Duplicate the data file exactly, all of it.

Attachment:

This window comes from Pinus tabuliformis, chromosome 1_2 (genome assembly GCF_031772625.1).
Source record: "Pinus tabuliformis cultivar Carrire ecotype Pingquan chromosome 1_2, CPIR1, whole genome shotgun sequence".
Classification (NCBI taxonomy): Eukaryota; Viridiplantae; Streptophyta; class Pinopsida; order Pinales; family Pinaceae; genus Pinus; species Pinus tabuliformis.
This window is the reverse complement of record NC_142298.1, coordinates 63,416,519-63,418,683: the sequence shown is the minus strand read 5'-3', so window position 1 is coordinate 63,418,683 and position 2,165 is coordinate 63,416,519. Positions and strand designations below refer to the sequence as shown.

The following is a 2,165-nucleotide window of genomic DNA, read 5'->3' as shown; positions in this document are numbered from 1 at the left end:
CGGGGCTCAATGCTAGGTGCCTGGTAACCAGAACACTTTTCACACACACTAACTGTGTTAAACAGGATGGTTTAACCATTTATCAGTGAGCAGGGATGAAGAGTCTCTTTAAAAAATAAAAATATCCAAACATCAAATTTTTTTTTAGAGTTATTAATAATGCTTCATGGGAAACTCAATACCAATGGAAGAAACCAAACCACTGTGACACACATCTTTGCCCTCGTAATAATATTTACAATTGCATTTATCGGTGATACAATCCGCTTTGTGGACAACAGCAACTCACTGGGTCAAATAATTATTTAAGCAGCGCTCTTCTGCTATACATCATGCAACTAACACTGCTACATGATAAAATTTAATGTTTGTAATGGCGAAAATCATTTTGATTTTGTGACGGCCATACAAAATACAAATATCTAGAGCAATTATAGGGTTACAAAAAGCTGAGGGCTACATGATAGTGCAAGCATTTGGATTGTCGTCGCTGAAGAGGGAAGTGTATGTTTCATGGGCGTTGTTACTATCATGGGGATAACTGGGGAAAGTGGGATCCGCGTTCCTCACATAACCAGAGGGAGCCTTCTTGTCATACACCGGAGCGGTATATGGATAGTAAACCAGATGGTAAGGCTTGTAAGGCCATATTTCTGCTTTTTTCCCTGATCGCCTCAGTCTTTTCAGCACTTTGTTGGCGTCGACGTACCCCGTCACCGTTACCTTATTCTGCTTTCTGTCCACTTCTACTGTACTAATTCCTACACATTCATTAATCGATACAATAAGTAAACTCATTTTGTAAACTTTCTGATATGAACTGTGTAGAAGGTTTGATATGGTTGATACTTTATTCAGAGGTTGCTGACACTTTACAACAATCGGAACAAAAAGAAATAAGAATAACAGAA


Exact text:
This window comes from Pinus tabuliformis, chromosome 1_2 (genome assembly GCF_031772625.1).
Source record: "Pinus tabuliformis cultivar Carrire ecotype Pingquan chromosome 1_2, CPIR1, whole genome shotgun sequence".
Classification (NCBI taxonomy): Eukaryota; Viridiplantae; Streptophyta; class Pinopsida; order Pinales; family Pinaceae; genus Pinus; species Pinus tabuliformis.
This window is the reverse complement of record NC_142298.1, coordinates 63,416,519-63,418,683: the sequence shown is the minus strand read 5'-3', so window position 1 is coordinate 63,418,683 and position 2,165 is coordinate 63,416,519. Positions and strand designations below refer to the sequence as shown.

The following is a 2,165-nucleotide window of genomic DNA, read 5'->3' as shown; positions in this document are numbered from 1 at the left end:
CGGGGCTCAATGCTAGGTGCCTGGTAACCAGAACACTTTTCACACACACTAACTGTGTTAAACAGGATGGTTTAACCATTTATCAGTGAGCAGGGATGAAGAGTCTCTTTAAAAAATAAAAATATCCAAACATCAAATTTTTTTTTAGAGTTATTAATAATGCTTCATGGGAAACTCAATACCAATGGAAGAAACCAAACCACTGTGACACACATCTTTGCCCTCGTAATAATATTTACAATTGCATTTATCGGTGATACAATCCGCTTTGTGGACAACAGCAACTCACTGGGTCAAATAATTATTTAAGCAGCGCTCTTCTGCTATACATCATGCAACTAACACTGCTACATGATAAAATTTAATGTTTGTAATGGCGAAAATCATTTTGATTTTGTGACGGCCATACAAAATACAAATATCTAGAGCAATTATAGGGTTACAAAAAGCTGAGGGCTACATGATAGTGCAAGCATTTGGATTGTCGTCGCTGAAGAGGGAAGTGTATGTTTCATGGGCGTTGTTACTATCATGGGGATAACTGGGGAAAGTGGGATCCGCGTTCCTCACATAACCAGAGGGAGCCTTCTTGTCATACACCGGAGCGGTATATGGATAGTAAACCAGATGGTAAGGCTTGTAAGGCCATATTTCTGCTTTTTTCCCTGATCGCCTCAGTCTTTTCAGCACTTTGTTGGCGTCGACGTACCCCGTCACCGTTACCTTATTCTGCTTTCTGTCCACTTCTACTGTACTAATTCCTACACATTCATTAATCGATACAATAAGTAAACTCATTTTGTAAACTTTCTGATATGAACTGTGTAGAAGGTTTGATATGGTTGATACTTTATTCAGAGGTTGCTGACACTTTACAACAATCGGAACAAAAAGAAATAAGAATAACAGAA